• They are less likely to use or abuse substances.
  • They have lower rates of teen pregnancy and depression.
  • They have greatly reduced risk of childhood obesity and eating disorders.

Check out the website for stats and ideas related to family dinners.

Of course, I also get that there is nothing worse than making a healthy and delicious dinner and having your kids turn their noses up at it. It feels like a slap in the face.

And, at times, I struggle with balancing the time it takes to prepare a meal versus the time we sit at the table together. Sometimes I will feel like I have devoted an hour to preparing a nice dinner and we end up sitting together for less than 10 minutes and it’s over. That’s not fun either.

Do you sit down for daily meals with your kids? If so, is it dinner or another meal? What are your successes or challenges when it comes to family meals? Leave your answers in the comments!
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Are you looking for other ways to stay connected with your kids, or maybe you aren't sure what to talk about over family meals

We have you covered with our unique and fun set of conversation starter cards! Your set of cards contains 20 different questions and conversation prompts, with space to add more of your own. You can print your cards straight from your printer and just talk about the topics or use them as a fun family coloring activity as well. Get yours HERE!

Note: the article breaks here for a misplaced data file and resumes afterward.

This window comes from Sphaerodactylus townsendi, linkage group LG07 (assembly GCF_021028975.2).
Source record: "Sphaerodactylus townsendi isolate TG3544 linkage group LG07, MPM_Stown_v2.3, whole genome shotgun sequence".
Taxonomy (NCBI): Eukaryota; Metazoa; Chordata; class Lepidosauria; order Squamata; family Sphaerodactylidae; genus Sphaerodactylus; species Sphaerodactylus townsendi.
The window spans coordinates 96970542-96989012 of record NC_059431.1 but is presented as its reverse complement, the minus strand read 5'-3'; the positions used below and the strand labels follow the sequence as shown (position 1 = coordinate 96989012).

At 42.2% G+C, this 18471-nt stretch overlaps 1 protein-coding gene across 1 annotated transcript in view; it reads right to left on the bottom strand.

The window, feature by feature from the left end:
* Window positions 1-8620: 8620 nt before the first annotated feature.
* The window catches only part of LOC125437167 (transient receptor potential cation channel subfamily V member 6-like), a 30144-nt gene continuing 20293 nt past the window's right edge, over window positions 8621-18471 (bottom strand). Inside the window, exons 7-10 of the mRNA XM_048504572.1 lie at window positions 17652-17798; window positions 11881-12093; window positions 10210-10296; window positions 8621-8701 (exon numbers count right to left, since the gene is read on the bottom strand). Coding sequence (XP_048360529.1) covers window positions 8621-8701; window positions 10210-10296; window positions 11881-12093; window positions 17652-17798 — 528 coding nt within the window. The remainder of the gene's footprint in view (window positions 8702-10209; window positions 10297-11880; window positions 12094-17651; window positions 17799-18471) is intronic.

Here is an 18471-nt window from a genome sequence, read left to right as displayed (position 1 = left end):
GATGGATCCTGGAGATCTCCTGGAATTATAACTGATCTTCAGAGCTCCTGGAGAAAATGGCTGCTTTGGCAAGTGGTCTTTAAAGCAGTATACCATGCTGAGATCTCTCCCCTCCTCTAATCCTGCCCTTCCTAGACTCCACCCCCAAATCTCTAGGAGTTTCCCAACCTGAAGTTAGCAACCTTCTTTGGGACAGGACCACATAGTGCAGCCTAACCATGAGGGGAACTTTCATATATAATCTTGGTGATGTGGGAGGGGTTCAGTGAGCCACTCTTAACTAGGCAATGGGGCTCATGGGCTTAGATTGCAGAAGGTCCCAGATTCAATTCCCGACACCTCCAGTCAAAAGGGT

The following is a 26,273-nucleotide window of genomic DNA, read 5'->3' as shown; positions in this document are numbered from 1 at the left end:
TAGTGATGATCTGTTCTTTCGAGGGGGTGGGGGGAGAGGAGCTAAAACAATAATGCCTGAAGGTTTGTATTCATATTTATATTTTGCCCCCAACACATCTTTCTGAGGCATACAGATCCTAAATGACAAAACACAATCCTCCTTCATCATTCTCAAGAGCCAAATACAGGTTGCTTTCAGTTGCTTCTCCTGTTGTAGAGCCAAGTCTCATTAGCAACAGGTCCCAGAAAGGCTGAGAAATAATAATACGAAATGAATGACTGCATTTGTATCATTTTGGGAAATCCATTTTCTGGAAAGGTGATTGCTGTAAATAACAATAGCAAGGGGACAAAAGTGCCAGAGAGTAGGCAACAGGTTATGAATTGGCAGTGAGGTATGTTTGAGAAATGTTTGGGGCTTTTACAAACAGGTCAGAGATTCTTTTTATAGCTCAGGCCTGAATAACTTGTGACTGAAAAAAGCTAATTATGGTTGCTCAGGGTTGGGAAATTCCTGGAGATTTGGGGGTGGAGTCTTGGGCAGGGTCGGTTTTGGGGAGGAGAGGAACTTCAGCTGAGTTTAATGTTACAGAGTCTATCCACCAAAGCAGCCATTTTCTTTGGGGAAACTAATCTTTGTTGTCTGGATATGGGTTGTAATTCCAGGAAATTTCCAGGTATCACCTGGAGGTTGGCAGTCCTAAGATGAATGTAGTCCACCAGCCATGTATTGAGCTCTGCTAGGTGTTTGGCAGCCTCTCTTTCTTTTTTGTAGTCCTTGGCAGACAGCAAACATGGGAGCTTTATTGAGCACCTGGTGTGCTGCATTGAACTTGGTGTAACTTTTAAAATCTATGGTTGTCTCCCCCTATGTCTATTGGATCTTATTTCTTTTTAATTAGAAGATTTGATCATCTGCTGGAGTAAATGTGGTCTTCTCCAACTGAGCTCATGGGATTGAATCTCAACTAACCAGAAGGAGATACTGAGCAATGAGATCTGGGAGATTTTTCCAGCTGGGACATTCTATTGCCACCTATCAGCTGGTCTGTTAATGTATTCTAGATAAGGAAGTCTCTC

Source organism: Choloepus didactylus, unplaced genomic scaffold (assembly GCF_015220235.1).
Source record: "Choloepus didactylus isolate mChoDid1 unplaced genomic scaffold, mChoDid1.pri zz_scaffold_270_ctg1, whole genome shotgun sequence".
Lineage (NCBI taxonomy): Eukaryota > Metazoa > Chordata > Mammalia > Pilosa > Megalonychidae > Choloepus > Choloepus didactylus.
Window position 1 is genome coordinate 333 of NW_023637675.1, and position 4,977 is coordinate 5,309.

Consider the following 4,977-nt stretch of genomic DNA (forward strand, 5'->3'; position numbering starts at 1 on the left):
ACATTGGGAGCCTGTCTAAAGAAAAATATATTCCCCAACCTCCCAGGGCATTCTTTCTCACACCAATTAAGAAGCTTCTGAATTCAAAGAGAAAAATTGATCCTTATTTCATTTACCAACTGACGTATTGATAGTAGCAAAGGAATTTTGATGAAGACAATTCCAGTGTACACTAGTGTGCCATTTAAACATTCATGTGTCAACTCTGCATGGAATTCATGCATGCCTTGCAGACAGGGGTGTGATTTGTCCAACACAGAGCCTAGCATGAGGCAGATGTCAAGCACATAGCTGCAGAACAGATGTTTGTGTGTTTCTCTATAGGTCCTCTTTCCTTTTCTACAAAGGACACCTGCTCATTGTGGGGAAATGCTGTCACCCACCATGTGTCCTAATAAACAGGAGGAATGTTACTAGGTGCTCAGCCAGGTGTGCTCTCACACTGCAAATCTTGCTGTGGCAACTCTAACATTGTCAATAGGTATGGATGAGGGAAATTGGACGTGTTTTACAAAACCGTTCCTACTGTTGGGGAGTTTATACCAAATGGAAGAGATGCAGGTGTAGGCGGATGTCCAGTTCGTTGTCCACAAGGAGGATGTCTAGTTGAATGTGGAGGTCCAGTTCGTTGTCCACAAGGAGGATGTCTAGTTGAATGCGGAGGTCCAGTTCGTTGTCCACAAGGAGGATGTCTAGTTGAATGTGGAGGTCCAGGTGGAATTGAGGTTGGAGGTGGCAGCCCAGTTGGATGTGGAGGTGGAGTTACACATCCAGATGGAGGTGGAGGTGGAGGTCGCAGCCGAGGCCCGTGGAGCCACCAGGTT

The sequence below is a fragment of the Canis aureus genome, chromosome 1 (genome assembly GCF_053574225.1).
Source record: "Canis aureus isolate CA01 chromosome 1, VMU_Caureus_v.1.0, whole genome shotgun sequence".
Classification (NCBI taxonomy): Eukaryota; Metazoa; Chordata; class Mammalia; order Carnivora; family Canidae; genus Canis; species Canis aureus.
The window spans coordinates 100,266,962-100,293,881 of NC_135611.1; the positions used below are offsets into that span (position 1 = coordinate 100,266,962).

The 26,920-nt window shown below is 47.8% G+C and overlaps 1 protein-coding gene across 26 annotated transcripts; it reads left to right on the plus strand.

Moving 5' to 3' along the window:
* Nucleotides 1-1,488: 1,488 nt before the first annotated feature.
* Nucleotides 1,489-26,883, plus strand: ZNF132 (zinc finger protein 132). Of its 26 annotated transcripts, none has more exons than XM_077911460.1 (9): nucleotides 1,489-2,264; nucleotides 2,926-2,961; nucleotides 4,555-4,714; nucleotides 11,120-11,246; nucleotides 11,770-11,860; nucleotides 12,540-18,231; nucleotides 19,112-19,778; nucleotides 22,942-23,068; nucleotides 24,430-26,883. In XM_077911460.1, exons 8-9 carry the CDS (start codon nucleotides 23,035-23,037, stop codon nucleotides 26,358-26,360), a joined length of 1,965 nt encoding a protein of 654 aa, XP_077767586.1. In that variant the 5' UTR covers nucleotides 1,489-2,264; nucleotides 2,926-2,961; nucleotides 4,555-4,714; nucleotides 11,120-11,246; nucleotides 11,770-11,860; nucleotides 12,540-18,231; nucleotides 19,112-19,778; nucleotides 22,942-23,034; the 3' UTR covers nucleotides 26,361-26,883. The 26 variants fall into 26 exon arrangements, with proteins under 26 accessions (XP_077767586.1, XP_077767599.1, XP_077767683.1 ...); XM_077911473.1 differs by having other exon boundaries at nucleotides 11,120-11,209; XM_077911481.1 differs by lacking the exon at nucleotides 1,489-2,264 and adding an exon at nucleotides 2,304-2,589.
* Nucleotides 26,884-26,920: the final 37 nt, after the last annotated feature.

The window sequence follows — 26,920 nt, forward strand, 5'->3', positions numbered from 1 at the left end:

Friday, June 24, 2016

Connect with your kids or students with conversation starter cards

Conversation Starter Cards for Families and Teachers
Lately, we've been talking a lot about connecting with our children and partners and ways that we work on nurturing those relationships. 

If you are like most of the parents, you are short on time, perpetually running late, a little frazzled even on the good days and can maybe squeeze in a few minutes of alone time every once in awhile. 

Oh wait, you are also juggling laundry, dinners, errands, homework, and happy/sad/tired/cranky/sassy/excited children at the same time!